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CBD can treat seizures in both humans and dogs

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2022-06-13-CBD could treat seizures in both humans and dogs

One study found that 90 percent of dogs given CBD oil had less frequent seizures. It's not just people who can benefit from the positive properties of CBD. Recent research suggests that cannabinoids may also be effective in reducing the frequency of seizures in dogs. Although it was a very small test.

CBD vs. Traditional Medicines

Canine idiopathic epilepsy, which occurs with no known cause, affects up to 6% of the dog population worldwide, making it the most common neurological disorder in dogs. This condition is much more common in purebred dogs than in mixed breed dogs and affects males more often than females.

As in humans, seizures in dogs are manifested by stiffening and jerking movements, along with loss of consciousness. Between seizures, the dog is completely normal neurologically. Usually drugs such as phenobarbital and potassium bromide are used to treat epileptic dogs, with about a 60-70% effect. However, many dogs still do not respond well to treatment. As a result, dog owners often consider euthanasia due to their dog's poor quality of life.

Reduction of epileptic seizures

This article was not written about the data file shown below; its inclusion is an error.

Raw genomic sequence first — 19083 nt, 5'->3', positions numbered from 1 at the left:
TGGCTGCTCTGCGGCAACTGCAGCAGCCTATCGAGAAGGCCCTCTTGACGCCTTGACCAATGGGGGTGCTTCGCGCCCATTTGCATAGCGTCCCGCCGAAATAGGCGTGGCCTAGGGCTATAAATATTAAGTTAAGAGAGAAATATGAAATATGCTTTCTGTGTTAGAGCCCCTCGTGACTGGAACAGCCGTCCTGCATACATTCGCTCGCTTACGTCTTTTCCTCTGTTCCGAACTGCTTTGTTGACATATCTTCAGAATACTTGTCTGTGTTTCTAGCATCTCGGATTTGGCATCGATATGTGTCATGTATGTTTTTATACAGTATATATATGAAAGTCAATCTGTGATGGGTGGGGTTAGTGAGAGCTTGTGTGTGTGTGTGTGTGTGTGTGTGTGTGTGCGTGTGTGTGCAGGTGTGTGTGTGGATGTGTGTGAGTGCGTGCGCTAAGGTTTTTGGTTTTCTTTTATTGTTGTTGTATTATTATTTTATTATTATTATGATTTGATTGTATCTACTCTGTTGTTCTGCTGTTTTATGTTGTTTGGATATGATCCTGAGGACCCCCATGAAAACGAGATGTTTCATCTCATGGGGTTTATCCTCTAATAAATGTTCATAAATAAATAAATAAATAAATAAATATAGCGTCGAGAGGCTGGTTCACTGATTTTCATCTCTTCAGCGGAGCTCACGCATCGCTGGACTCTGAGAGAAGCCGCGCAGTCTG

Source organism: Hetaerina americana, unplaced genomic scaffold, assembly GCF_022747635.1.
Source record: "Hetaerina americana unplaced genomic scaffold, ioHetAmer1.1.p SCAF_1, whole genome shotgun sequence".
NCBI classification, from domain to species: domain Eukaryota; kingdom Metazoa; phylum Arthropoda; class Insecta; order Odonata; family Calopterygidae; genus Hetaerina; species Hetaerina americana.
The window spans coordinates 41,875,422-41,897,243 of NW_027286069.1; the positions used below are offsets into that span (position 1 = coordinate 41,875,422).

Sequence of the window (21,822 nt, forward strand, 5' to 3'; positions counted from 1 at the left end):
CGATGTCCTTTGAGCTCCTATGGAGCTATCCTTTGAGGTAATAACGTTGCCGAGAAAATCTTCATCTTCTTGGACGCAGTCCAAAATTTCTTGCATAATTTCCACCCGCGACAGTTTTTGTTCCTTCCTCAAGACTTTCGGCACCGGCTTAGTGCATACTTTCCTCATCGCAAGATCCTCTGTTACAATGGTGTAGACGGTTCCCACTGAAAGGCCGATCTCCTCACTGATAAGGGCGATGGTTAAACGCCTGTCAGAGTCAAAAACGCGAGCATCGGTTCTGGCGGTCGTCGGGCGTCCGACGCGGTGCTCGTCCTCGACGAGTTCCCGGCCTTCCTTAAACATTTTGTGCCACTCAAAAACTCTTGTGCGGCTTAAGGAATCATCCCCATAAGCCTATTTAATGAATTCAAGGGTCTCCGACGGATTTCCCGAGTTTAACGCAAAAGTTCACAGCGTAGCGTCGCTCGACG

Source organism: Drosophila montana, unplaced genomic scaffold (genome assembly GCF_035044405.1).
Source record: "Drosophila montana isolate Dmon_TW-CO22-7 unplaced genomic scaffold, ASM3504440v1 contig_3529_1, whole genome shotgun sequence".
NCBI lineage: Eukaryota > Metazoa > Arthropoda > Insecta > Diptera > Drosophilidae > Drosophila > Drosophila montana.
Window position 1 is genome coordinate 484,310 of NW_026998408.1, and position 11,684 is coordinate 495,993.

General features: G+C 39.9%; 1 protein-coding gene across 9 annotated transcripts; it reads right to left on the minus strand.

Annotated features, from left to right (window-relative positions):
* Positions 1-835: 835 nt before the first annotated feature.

Researchers led by Dr. Stephanie McGrath of Colorado State University wanted to explore alternatives to conventional treatments. Inspired by promising research on people with epilepsy treated with CBD, the researchers embarked on a small trial of 16 dogs with epilepsy.

The dogs were randomly assigned to the treatment or placebo group, with those in the first group receiving CBD oil for 12 weeks. All dogs had to be on the standard anti epileptics including phenobarbital and potassium bromide, as it would have been unethical to withhold their treatment. The dog owners themselves did not know whether their dogs were receiving CBD or a placebo.

According to the results, about 90% of dogs given CBD experienced a reduction in seizure frequency, the researchers reported in the Journal of the American Veterinary Medical Association. The degree of seizure reduction was linked to the CBD concentration in the dogs' blood.

“We saw a correlation between how high the levels of CBD were in these dogs and how great the reduction in seizures was,” McGrath said in a statement. But despite the promising results, McGrath is cautious because the sample size of the study is so small. She plans to do more research with many more dogs and hopes CBD can be demonstrated as a good alternative to anticonvulsants.

Of course, more research is needed, but until then it may be worth using CBD for treatment. It is smart to always do this with a standard treatment until more is known about how CBD works. McGrath: “I see many owners whose dogs have epilepsy. It is a heartbreaking disease and often very traumatic.”

Source: zmescience.com (EN)

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